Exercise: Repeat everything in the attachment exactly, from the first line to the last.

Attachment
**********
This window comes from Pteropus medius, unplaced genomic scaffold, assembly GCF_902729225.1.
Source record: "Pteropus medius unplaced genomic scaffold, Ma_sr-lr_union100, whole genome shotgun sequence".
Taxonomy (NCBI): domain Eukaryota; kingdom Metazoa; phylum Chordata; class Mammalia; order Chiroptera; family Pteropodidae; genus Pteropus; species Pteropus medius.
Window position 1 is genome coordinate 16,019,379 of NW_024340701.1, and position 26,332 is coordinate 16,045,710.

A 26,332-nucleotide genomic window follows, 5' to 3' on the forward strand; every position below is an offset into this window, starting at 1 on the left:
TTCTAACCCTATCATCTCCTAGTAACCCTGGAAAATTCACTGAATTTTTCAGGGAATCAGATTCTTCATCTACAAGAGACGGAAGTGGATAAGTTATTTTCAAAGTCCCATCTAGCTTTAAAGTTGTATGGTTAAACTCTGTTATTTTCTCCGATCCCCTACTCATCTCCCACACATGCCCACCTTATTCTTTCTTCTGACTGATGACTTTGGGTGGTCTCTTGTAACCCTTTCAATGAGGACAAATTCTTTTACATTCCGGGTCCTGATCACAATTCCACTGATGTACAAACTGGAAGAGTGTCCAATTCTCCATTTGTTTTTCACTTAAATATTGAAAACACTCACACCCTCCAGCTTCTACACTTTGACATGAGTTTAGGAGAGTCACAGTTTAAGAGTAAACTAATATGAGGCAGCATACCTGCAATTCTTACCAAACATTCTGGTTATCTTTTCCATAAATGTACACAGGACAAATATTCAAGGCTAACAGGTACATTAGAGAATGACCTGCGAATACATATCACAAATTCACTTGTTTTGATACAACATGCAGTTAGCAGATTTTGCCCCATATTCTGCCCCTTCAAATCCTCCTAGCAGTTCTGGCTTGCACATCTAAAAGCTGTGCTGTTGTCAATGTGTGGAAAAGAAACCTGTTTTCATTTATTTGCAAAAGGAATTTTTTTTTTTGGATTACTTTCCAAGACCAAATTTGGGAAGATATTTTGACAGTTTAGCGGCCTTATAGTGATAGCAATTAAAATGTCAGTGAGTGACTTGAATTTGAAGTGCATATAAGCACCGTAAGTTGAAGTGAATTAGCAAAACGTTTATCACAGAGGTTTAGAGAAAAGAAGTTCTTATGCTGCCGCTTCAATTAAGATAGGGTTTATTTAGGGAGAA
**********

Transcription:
This window comes from Pteropus medius, unplaced genomic scaffold, assembly GCF_902729225.1.
Source record: "Pteropus medius unplaced genomic scaffold, Ma_sr-lr_union100, whole genome shotgun sequence".
Taxonomy (NCBI): domain Eukaryota; kingdom Metazoa; phylum Chordata; class Mammalia; order Chiroptera; family Pteropodidae; genus Pteropus; species Pteropus medius.
Window position 1 is genome coordinate 16,019,379 of NW_024340701.1, and position 26,332 is coordinate 16,045,710.

A 26,332-nucleotide genomic window follows, 5' to 3' on the forward strand; every position below is an offset into this window, starting at 1 on the left:
TTCTAACCCTATCATCTCCTAGTAACCCTGGAAAATTCACTGAATTTTTCAGGGAATCAGATTCTTCATCTACAAGAGACGGAAGTGGATAAGTTATTTTCAAAGTCCCATCTAGCTTTAAAGTTGTATGGTTAAACTCTGTTATTTTCTCCGATCCCCTACTCATCTCCCACACATGCCCACCTTATTCTTTCTTCTGACTGATGACTTTGGGTGGTCTCTTGTAACCCTTTCAATGAGGACAAATTCTTTTACATTCCGGGTCCTGATCACAATTCCACTGATGTACAAACTGGAAGAGTGTCCAATTCTCCATTTGTTTTTCACTTAAATATTGAAAACACTCACACCCTCCAGCTTCTACACTTTGACATGAGTTTAGGAGAGTCACAGTTTAAGAGTAAACTAATATGAGGCAGCATACCTGCAATTCTTACCAAACATTCTGGTTATCTTTTCCATAAATGTACACAGGACAAATATTCAAGGCTAACAGGTACATTAGAGAATGACCTGCGAATACATATCACAAATTCACTTGTTTTGATACAACATGCAGTTAGCAGATTTTGCCCCATATTCTGCCCCTTCAAATCCTCCTAGCAGTTCTGGCTTGCACATCTAAAAGCTGTGCTGTTGTCAATGTGTGGAAAAGAAACCTGTTTTCATTTATTTGCAAAAGGAATTTTTTTTTTTGGATTACTTTCCAAGACCAAATTTGGGAAGATATTTTGACAGTTTAGCGGCCTTATAGTGATAGCAATTAAAATGTCAGTGAGTGACTTGAATTTGAAGTGCATATAAGCACCGTAAGTTGAAGTGAATTAGCAAAACGTTTATCACAGAGGTTTAGAGAAAAGAAGTTCTTATGCTGCCGCTTCAATTAAGATAGGGTTTATTTAGGGAGAA